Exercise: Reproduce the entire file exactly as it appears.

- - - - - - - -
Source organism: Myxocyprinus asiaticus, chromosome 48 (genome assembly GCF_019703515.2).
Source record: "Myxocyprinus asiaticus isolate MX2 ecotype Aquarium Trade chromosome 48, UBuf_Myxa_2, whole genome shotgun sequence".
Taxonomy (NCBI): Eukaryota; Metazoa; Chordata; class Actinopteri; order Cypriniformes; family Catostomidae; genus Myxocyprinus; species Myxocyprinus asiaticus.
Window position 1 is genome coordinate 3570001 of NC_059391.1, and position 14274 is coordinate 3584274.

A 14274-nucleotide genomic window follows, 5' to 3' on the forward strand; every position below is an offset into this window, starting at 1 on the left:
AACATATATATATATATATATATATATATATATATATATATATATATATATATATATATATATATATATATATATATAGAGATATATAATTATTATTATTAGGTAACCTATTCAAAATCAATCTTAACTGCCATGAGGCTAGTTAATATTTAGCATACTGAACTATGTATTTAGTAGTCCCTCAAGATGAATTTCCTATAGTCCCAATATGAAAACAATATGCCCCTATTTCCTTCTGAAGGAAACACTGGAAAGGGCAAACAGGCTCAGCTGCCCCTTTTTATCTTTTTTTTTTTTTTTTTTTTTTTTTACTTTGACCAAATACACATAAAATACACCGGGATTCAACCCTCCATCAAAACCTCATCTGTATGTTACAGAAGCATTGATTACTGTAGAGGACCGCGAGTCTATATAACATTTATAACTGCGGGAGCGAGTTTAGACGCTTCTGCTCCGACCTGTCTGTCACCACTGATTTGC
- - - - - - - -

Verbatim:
Source organism: Myxocyprinus asiaticus, chromosome 48 (genome assembly GCF_019703515.2).
Source record: "Myxocyprinus asiaticus isolate MX2 ecotype Aquarium Trade chromosome 48, UBuf_Myxa_2, whole genome shotgun sequence".
Taxonomy (NCBI): Eukaryota; Metazoa; Chordata; class Actinopteri; order Cypriniformes; family Catostomidae; genus Myxocyprinus; species Myxocyprinus asiaticus.
Window position 1 is genome coordinate 3570001 of NC_059391.1, and position 14274 is coordinate 3584274.

A 14274-nucleotide genomic window follows, 5' to 3' on the forward strand; every position below is an offset into this window, starting at 1 on the left:
AACATATATATATATATATATATATATATATATATATATATATATATATATATATATATATATATATATATATATATAGAGATATATAATTATTATTATTAGGTAACCTATTCAAAATCAATCTTAACTGCCATGAGGCTAGTTAATATTTAGCATACTGAACTATGTATTTAGTAGTCCCTCAAGATGAATTTCCTATAGTCCCAATATGAAAACAATATGCCCCTATTTCCTTCTGAAGGAAACACTGGAAAGGGCAAACAGGCTCAGCTGCCCCTTTTTATCTTTTTTTTTTTTTTTTTTTTTTTTTACTTTGACCAAATACACATAAAATACACCGGGATTCAACCCTCCATCAAAACCTCATCTGTATGTTACAGAAGCATTGATTACTGTAGAGGACCGCGAGTCTATATAACATTTATAACTGCGGGAGCGAGTTTAGACGCTTCTGCTCCGACCTGTCTGTCACCACTGATTTGC